Anne Graham Lotz: Confident Faith Is Developed by Choices

by | Apr 20, 2016 | Purpose & Identity

My first real choice of faith was made when I was a girl of 8 or 9 years of age.

After watching a film on television portraying the life of Christ, I chose to confess to God in prayer that I knew I was a sinner, that I was sorry and that I claimed the death of Jesus Christ on the cross as His sacrifice for my sin. I asked Him to forgive me, then invited Jesus to come into my heart and life.

This choice led to opening my Bible and making the choice to read it on a daily basis. I remember reading the Bible all the way through by the time I was 9 years old. Besides strengthening my small seedling of faith, it began my lifelong love affair with the Scriptures.

That choice led to the next one that stands out in my memory. It was a choice I made several years later, when I was about 15 years of age. I was with a group of friends listening to a guest speaker in the chapel of the church where I was raised. We were attending a meeting for the youth of the church on a summer Saturday morning, and the speaker was a distinguished professor of divinity at Yale University. All of us were interested in hearing what he had to say.

I can’t remember what began to alarm me about what he was saying, but I do remember when he said that there was a god for the Old Testament and another god for the New Testament, and a different god for today, my heart pounded out of my chest. Without thinking, I jumped to my feet, interrupted him, and said that was not what the Bible said. In an extremely condescending voice modulated to intimidate me, he inquired, “And just what do you think the Bible says?” Quickly, to my mind, God brought these words, “The Bible says that Jesus Christ is the same yesterday, today, and forever” (Heb. 13:8). He had a startled, somewhat offended, yet quizzical, look on his face, as if to say, “Who has dared to challenge me?” But an all-out confrontation was avoided because my friends pulled on my shirt, “Anne! Sit down! He’s a professor from Yale, for goodness’ sake. Be quiet!” So I sat down. But while I may have been silent on the outside, I was still arguing on the inside.

About two years after I had confronted the Yale professor, I made a life-defining choice of faith when I knelt down by the window seat in my bedroom and surrendered my life for service to Jesus Christ, a decision that I continue to live out on a daily basis. Thus began a lifetime of choices, some small, some large, some public, some private, but each one seemed to build on the next one, serving to strengthen and develop and grow my faith.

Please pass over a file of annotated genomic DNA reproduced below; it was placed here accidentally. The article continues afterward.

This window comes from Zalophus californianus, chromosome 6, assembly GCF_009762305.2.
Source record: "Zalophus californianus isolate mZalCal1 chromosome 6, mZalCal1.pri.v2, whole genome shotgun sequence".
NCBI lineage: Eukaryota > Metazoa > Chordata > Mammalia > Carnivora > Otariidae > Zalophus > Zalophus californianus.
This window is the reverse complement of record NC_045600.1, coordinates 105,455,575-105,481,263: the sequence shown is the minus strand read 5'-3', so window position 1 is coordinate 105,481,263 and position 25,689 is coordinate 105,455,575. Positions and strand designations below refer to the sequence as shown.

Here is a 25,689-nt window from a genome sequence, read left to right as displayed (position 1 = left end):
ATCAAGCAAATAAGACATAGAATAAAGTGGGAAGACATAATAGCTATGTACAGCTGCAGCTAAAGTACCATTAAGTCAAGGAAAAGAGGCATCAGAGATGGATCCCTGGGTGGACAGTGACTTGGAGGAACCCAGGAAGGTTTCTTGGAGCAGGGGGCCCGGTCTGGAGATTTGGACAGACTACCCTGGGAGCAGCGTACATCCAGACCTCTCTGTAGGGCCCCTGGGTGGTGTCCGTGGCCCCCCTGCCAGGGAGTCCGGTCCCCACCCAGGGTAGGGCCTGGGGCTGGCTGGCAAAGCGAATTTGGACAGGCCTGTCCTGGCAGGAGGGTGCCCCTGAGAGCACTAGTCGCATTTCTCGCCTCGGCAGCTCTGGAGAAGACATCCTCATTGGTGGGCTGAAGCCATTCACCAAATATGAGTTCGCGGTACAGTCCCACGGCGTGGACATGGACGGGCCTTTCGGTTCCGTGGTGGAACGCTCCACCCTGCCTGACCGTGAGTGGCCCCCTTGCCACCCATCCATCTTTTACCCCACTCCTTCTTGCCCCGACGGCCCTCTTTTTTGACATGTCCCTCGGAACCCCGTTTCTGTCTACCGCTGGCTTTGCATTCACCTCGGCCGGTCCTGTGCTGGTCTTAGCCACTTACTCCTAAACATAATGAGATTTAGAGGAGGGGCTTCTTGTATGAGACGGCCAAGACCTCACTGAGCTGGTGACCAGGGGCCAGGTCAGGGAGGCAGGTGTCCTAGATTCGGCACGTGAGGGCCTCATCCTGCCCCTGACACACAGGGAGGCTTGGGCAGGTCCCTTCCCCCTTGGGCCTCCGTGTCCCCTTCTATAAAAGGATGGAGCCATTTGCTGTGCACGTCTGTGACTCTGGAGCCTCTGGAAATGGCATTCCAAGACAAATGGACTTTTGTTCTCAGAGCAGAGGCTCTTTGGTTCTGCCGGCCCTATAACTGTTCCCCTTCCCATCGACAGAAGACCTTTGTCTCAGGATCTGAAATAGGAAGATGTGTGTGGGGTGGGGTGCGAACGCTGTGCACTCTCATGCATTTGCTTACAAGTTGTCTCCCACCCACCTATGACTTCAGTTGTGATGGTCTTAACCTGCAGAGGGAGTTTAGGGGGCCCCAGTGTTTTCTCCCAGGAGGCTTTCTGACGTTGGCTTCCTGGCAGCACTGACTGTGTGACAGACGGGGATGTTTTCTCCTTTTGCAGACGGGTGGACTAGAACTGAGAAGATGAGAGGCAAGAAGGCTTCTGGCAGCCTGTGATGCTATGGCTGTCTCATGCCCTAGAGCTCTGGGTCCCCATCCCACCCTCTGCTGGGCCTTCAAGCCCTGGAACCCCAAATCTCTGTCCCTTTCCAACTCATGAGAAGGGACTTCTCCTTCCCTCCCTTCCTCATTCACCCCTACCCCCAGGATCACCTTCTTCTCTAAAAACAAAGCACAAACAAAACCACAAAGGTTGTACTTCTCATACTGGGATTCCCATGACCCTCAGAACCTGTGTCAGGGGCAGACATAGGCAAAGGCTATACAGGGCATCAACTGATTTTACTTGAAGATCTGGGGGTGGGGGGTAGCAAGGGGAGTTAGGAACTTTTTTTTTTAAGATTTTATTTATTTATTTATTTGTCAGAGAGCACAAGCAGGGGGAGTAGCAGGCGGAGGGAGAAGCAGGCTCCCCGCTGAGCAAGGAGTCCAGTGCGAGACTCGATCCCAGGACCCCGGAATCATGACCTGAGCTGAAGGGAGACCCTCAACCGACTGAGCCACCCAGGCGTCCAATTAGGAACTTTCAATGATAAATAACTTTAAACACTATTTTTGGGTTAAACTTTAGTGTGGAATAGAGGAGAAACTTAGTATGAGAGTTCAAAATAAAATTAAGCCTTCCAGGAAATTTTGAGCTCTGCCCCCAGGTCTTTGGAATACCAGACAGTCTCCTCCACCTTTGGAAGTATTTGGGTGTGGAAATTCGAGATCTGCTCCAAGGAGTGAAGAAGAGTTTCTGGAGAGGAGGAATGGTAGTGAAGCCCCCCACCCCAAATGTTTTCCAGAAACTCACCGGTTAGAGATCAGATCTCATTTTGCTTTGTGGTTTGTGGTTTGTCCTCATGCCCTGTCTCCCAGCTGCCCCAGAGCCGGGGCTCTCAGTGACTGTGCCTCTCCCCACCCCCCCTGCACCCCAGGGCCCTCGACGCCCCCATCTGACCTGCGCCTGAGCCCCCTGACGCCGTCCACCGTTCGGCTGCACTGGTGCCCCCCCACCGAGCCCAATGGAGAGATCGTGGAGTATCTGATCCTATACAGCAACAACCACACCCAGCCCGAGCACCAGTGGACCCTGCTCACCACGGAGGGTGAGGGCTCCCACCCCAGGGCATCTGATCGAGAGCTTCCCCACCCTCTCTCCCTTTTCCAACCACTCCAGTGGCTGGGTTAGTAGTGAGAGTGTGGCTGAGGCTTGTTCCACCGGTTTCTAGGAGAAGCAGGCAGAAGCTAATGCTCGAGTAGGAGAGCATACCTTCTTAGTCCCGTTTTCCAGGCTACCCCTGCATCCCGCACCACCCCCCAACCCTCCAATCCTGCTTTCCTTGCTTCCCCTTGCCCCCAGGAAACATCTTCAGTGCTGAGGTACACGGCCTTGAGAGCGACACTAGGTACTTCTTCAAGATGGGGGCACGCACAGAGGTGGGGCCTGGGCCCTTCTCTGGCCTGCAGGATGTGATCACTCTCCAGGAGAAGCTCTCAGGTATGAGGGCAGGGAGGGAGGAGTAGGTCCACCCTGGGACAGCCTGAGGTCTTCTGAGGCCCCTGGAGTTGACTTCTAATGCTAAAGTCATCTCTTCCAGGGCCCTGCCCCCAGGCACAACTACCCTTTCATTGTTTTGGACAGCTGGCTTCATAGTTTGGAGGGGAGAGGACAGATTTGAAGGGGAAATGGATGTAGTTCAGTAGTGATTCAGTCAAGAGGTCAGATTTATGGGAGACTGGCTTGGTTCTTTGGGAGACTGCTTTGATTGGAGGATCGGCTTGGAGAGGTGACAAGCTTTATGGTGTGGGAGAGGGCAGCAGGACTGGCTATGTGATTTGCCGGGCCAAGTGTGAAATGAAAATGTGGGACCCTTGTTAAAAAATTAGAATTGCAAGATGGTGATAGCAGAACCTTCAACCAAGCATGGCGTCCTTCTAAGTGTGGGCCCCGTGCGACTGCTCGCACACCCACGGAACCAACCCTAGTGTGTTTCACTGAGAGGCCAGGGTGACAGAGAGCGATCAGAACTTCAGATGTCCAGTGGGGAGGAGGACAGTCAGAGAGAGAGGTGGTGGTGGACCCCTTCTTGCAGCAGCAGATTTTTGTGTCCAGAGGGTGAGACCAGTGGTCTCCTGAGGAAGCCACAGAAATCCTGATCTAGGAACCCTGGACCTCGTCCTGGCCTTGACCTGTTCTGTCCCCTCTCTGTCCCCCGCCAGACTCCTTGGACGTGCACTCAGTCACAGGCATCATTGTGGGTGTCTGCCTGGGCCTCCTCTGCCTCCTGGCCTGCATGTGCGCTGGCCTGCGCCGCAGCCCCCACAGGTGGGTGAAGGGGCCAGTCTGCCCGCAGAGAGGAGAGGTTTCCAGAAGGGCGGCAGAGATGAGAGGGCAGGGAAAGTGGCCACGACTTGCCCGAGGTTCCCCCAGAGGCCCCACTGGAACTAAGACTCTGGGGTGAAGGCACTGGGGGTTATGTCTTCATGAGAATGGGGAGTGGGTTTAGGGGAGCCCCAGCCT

While I understand that God has enabled some Christians to grow up very quickly in their faith, God has graciously allowed my faith to develop over a lifetime of choices. While you may not have the luxury of a lifetime ahead of you to make the critical choices that will develop your faith, it’s important that you start—one choice at a time. God knows how long you will have to develop your faith, and He will make sure that it’s sufficient. But you must start.

The biblical prophet Daniel is Exhibit A of a man who demonstrated real faith through choice after choice after choice. He not only said he believed, but he backed up his words with death-defying actions. We are not told when he originally made his choice to believe, but all indications are that it was during his early years growing up in Jerusalem.

By the time he walked on the stage of world history as a teenager, his faith seemed remarkably well developed, but still required him to make choices. Daniel’s first choice recorded in Scripture is one that took place after what could only be described as the horrific day when the Babylonian troops surrounded Jerusalem, then conquered it. They proceeded to search out the cream of the intelligent, gifted, personable, handsome, capable young men, enslaving them and transporting them back to Babylon to serve in King Nebuchadnezzar’s court.

When Daniel arrived in Babylon, he was immediately plunged into an intense three-year brainwashing regimen. At the same time, more than likely, he was also stripped of his masculinity, since his immediate supervisor was described as the “master of [the] eunuchs,” implying Daniel was one (1:3, NKJV).

While it was impossible for Daniel to prevent the changing of his name or his emasculation, he drew the line at being forced to eat the king’s food that had first been sacrificed to idols. Because Daniel’s faith was centered on the living God of Abraham, Isaac and Jacob, to give tribute to other gods, even indirectly, would be to betray and deny his own God. So he “resolved not to defile himself with the royal food and wine, and he asked the chief official for permission not to defile himself this way” (1:8).

The choice to make that request, as innocent and reasonable as it sounds to you and me, was actually death-defying. Daniel did not back down. Not even a little. He had made the choice not to defile himself. So the only alternative he could think of was to place his life in God’s hands.

Ten days later when they were evaluated, Daniel, Meshach, Shadrach, and Abednego “looked healthier and better nourished than any of the young men who ate the royal food” (1:15).

Daniel had in reality put God to the test. God came through for him in such a way that Daniel’s faith was surely strengthened and grew. And God will come through for you, too, but you must make the choice to give Him first place in your life. {eoa}

Adapted from The Daniel Prayer: Prayer that Moves Heaven and Changes Nations Copyright © 2016, by Anne Graham Lotz. Use by permission of Zondervan. www.zondervan.com. Book available for purchase at http://www.zondervan.com/the-daniel-prayer.

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